Bill Henson, how is it done?

Discussion in 'Alternative Techniques & Photo Gallery' started by stingray, Dec 31, 2005.

  1. stingray

    stingray TPF Noob!

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    Not entirely sure if this is the appropriate forum for this and I appologize profusely if i' 'twas the wrong one.
    After seeing an extensive exhibition of the work of Bill Henson here in Melbourne some time early last year (2005!) there has been significant debate within my family, especially between my art teacher mother and I about the process of creating the following image. http://www.roslynoxley9.com.au/artists/18/Bill_Henson/98/33420/
    yes, the girl seems to be floating, but i'm more interested about the process for obtaining such amazing skin tones. This small web image doesn't really do the glitteringly silver, yet soft skin justice.
    On that site, I just noticed it is listed as a "type c" photograph. that was what decided me on where I would put the thread. Thanks in advance for any help, I really look forward to hearing your ideas,
    William.
     
  2. Hertz van Rental

    Hertz van Rental TPF Noob!

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    I've gone through a lot of them and there are a lot of appalling shots in there. I was almost convinced at one point that a lot of them were still frames from a cine film.
    If they are C type prints I would put a lot of it down to very poor scanning - that might explain a lot of the film faults I came across.
    That being the case, some of the effect you are interested in could well be due to poor reproduction.
    If you look you will see in some of the shots the model has red-eye. This means that his lighting is close to lens axis - either a tungsten light or more probably on-camera flash.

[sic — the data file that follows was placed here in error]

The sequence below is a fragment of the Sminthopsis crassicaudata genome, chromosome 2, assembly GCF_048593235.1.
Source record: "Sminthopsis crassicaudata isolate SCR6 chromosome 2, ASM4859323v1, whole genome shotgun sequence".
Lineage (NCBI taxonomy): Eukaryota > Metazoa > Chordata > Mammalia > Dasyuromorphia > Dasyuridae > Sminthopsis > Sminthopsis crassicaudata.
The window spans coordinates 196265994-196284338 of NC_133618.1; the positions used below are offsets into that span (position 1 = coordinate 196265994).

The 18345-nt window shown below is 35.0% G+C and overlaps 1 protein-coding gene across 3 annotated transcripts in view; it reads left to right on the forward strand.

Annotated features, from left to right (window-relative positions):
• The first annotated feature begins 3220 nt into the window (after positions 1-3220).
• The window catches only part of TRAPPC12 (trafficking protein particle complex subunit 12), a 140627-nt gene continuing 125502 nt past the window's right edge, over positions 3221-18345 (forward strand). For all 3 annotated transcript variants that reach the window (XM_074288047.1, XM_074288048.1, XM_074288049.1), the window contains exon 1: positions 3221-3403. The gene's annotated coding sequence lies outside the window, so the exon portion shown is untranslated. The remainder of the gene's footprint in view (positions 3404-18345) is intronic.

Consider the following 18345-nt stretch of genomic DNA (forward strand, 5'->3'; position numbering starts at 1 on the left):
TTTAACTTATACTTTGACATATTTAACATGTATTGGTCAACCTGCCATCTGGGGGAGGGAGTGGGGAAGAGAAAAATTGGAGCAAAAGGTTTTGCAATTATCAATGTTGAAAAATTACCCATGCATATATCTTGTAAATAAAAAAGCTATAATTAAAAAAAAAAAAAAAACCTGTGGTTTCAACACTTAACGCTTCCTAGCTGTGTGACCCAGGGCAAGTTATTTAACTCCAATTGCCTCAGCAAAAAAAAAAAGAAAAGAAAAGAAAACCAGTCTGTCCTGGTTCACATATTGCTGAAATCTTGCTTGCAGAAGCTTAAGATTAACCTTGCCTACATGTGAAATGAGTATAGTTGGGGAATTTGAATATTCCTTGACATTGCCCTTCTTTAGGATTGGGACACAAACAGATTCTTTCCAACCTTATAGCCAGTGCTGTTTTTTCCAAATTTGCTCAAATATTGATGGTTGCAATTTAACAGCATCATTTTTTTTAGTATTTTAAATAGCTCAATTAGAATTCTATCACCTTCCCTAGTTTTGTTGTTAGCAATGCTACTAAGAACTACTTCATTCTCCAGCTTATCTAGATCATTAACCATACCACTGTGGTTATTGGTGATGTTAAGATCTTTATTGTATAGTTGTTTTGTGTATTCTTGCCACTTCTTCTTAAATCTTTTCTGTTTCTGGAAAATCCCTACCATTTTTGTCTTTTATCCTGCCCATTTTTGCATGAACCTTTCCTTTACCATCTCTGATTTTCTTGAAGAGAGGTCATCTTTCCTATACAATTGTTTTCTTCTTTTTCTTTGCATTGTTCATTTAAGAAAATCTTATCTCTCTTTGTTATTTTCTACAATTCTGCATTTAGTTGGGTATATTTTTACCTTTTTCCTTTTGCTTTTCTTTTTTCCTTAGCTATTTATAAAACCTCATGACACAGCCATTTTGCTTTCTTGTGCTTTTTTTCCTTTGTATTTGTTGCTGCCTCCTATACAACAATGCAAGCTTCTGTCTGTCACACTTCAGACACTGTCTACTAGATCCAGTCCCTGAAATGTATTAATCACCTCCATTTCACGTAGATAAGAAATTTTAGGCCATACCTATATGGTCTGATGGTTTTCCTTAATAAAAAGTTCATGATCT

Looking at the light it has a slight bluish tinge, a bit like moonlight.
    You can get this in several ways. Use tungsten balanced neg - this will make the artificial lights in the background look normal and the flash will look blue because of it's colour temperature.
    Use daylight neg and put a pale blue filter over the flash.
    Use tungsten film and daylight flash with a CC filter on the lens to tone down the imbalance.
    I played around with these effects in the 80's. My favourite trick was to shoot tungsten in daylight. That makes everything go quite blue. You then use flash to illuminate the foreground and you put a CC filter on the flash head. If you use the right one for the film then everything the flash hits gets normal colours and everything else goes blue. You can do it in reverse for daylight at night as well.
    I think that the effect you like is a combination of things - and from experience I wouldn't be surprised if you saw the originals and find the effect had vanished.
     
  3. stingray

    stingray TPF Noob!

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    no, i've seen the originals in the National Gallery here in Melbourne. Bill Henson is one of the most famous Australian photographers. I really dislike a lot of his work but this to me has a real thereal quality and if you saw the original i'd imagine you'd be impressed too. Thanks for the tips though and I'll keep investigating.
     

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